The nominal alloy compositions are Co72-xFexB28 (where B includes non-magnetic elements such as Boron, Silicon etc.) represented as Alloy #1. First, the desired quantities of each element are weighed out using a standard microbalance to a precision of ∼ 0.2 mg. The starting materials are: Co pieces 99.5 % trace metals basis (TMB), Fe chips 99.98% (TMB), Boron crystalline pieces 99.7 % TMB, and Si pieces 99.95 % TMB, all sourced from Sigma Aldrich. The remaining non-magnetic elements used have a nominal purity of at least 99.8 % TMB.
The alloys are prepared by arc-melting in high purity argon. Heating up to ∼4000 K occurs from an electric arc, which is created between a copper electrode and sharp welding tip (2 % thoriated red-tungsten). The elements to be melted are contained within a water-cooled copper hearth. In general, the lower melting point elements are placed under those of higher melting point, with the exception of boron, which is placed at the bottom of the hearth and an adjusted excess added so as to retain stoichiometry. The ingots are flipped and re-melted four times to ensure homogeneity and a uniform luster. High purity titanium is used as a getter for oxygen. Typical ingot masses are ∼1 gram. Part of the ingots are then cut, mounted in acrylic resin and cured, enabling subsequent surface polishing using sequentially finer grades of sandpaper and lapping paper (5, 1 and 0.3 μm) respectively.
X-Ray powder diffraction (XRD) data of the arc-melted polished ingots are collected using a Phillips PANalytical X’pert Pro diffractometer with an operational wavelength of 1.5405 Å (Cu Kα anode), while micrographs are obtained by Scanning Electron Microscopy (SEM), using a Zeiss Ultra field emission microscope, with additional elemental detection (EDX) using an Oxford instruments X-Max EDX silicon drift detector to check qualitative elemental composition.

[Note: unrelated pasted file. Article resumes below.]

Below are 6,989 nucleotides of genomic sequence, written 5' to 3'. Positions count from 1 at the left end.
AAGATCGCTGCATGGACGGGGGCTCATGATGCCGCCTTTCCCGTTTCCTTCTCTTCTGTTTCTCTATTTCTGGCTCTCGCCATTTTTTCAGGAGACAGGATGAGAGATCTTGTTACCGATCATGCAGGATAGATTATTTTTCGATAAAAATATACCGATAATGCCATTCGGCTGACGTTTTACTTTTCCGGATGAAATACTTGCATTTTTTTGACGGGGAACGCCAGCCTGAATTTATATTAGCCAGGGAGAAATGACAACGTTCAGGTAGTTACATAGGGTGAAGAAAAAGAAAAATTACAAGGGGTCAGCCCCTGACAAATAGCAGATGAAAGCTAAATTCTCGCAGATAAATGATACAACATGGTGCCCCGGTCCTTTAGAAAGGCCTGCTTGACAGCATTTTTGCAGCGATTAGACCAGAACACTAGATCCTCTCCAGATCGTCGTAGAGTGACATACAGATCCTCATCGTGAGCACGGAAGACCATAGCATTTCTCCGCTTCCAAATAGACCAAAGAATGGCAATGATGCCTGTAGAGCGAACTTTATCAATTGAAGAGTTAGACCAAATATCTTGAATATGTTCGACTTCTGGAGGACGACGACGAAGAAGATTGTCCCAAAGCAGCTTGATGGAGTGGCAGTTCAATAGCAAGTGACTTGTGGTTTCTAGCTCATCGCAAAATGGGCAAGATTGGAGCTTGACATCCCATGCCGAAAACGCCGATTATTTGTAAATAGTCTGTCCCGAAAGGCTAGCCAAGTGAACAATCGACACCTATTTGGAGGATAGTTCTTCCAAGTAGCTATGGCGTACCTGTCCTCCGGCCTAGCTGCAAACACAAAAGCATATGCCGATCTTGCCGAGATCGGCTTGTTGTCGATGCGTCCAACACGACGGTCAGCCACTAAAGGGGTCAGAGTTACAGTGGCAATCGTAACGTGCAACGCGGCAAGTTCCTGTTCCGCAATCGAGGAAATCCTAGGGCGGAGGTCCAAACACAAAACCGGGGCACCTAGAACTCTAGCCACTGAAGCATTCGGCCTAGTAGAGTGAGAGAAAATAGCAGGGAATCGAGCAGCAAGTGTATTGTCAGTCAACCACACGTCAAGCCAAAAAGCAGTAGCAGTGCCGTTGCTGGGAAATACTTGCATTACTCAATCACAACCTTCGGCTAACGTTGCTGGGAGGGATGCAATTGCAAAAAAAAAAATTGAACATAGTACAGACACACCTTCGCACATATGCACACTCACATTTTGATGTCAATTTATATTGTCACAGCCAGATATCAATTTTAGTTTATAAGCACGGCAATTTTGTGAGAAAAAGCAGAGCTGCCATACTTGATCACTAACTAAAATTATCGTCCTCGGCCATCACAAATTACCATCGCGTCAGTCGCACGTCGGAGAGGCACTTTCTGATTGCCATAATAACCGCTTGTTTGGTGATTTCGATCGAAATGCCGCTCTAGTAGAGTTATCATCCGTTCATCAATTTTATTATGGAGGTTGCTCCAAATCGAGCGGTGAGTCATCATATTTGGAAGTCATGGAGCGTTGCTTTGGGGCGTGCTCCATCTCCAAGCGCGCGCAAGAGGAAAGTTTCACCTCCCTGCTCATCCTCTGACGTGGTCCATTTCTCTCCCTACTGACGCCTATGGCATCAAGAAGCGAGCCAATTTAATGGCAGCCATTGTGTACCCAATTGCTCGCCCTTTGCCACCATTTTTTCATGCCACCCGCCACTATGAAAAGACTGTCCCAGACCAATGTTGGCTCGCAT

Ribbons are subsequently produced by induction melting and melt-spinning the arc-melted ingots (in 1 gram batches) at ambient pressure and atmosphere. An argon jet (at an overpressure of 1 bar) is used to eject the molten liquid contained in a quartz vial. Typical experimental parameters and conditions used are: quartz vial of 60 mm length, 8 mm inner diameter and 0.2 mm diameter orifice, a starting ingot mass of 1 gram, a nozzle to wheel angle of 20 degrees from the perpendicular, a nozzle to wheel separation of ∼ 1 mm, a wheel diameter of 90 mm and a wheel speed of 50-210 m/s. Using the above general conditions ribbons of ∼ 20 μm thickness, ∼ 6 metres total length (with maximum individual discrete ribbon lengths of up to 10 cm) and ∼ 1 mm width are obtained.
A superconducting quantum interference device magnetometer (SQUID, MPMS XL5), is used to measure the in-plane saturation magnetization of the as-produced ribbons at room temperature in a magnetic induction range of ± 5 T. The ribbon samples are mounted on long diamagnetic PE straws. Data are collected, at the maximum gradient point of the second derivative response curve, with no auto-tracking. The very-small coercivity (< 5 Am-1) characteristic of the ribbons is more accurately measured by B-H loop tracer, than by SQUID magnetometry, hence Hc was measured by a custom BH-looper (at the Tyndall National Institute).
Ribbon thickness and surface structure are quickly and approximately determined by optical microscopy, using a Nikon Eclipse L150 microscope, typically using 100x magnification.
The power loss characterization setup includes series 8200 power supply from Global Specialties as signal generator, power amplifier from Applied Research, Agilent N2775A current sensor, and Tektronix TPS 2014 oscilloscope. The amorphous ribbons are shaped into toroidal cores and ∼5 turns of material are utilized. The inner and outer diameter of the core are 5.5 mm and 6 mm, respectively. For transformer style measurements, 25 turns of copper wire are wound around the core as primary and secondary coils. An air core transformer with same dimensions is also prepared and used in a normalization experiment, in order to eliminate the influence of the air coupling. The details of the instrument and the equivalent circuit are published in our previous work.1
III. RESULTS AND DISCUSSION